The conventional wisdom holds that Petraeus is the military genius who can still prevail in Afghanistan, but the real cleverness of the choice is that it dumps in Petraeus’s lap a mess that he also helped create, along with McChrystal and Obama (not to mention, Bush, Cheney, et al).

Petraeus gets a mission that virtually everyone but Sens. John McCain, Joe Lieberman, and Lindsey Graham realizes is an impossible assignment. It also gets Petraeus out of the country and, the Obama folks hope, out of contention for the 2012 Republican nomination.

Instead of possibly running against what a mess Obama has made of Afghanistan, Petraeus has been put in charge of the mess.

Vietnamistan

Still, the White House maneuver is too clever by half — and is extremely dangerous. It also makes the prospects dimmer for Obama executing a rapid withdrawal from Afghanistan beginning in July 2011, as some of the relative doves in his administration had hoped.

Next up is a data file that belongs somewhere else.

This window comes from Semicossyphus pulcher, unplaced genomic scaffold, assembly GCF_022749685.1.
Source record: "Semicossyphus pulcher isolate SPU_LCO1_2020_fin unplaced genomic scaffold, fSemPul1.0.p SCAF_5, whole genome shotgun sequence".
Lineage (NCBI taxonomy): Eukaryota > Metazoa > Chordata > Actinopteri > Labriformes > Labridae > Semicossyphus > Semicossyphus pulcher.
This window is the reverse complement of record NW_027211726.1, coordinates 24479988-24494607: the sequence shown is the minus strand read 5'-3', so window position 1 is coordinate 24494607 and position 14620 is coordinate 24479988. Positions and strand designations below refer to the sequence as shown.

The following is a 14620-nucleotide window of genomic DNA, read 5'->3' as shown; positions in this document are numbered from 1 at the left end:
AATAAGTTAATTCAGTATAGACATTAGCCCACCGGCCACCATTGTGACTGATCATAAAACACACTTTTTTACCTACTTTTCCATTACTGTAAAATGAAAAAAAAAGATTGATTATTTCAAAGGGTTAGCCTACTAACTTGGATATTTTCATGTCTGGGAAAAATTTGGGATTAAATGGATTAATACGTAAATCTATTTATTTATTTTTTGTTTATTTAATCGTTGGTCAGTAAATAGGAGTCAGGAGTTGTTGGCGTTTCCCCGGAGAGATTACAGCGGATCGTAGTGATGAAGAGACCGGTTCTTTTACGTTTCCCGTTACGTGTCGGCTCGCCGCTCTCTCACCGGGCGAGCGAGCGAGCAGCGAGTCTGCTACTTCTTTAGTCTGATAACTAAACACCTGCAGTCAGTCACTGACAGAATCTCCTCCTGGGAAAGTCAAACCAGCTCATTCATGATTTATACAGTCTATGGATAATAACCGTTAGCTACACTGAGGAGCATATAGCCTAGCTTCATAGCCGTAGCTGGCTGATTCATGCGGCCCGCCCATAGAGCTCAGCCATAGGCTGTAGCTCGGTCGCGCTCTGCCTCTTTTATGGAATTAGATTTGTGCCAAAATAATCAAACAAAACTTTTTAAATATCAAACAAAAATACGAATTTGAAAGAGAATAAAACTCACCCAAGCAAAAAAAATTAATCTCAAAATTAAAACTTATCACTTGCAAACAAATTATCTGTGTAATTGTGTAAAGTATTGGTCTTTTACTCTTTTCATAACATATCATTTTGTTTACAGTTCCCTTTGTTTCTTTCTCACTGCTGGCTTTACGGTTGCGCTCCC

In replacing McChrystal with the popular Petraeus, who outnumbers Obama 100 to zero in the merit badges on his left breast, the President has given the sainted general the option of calling for more and more troops and firepower lest we “lose” in  Vietnamistan — sorry, Afghanistan.

But where would the additional troops come from, and what would they be able to do that is not already being done?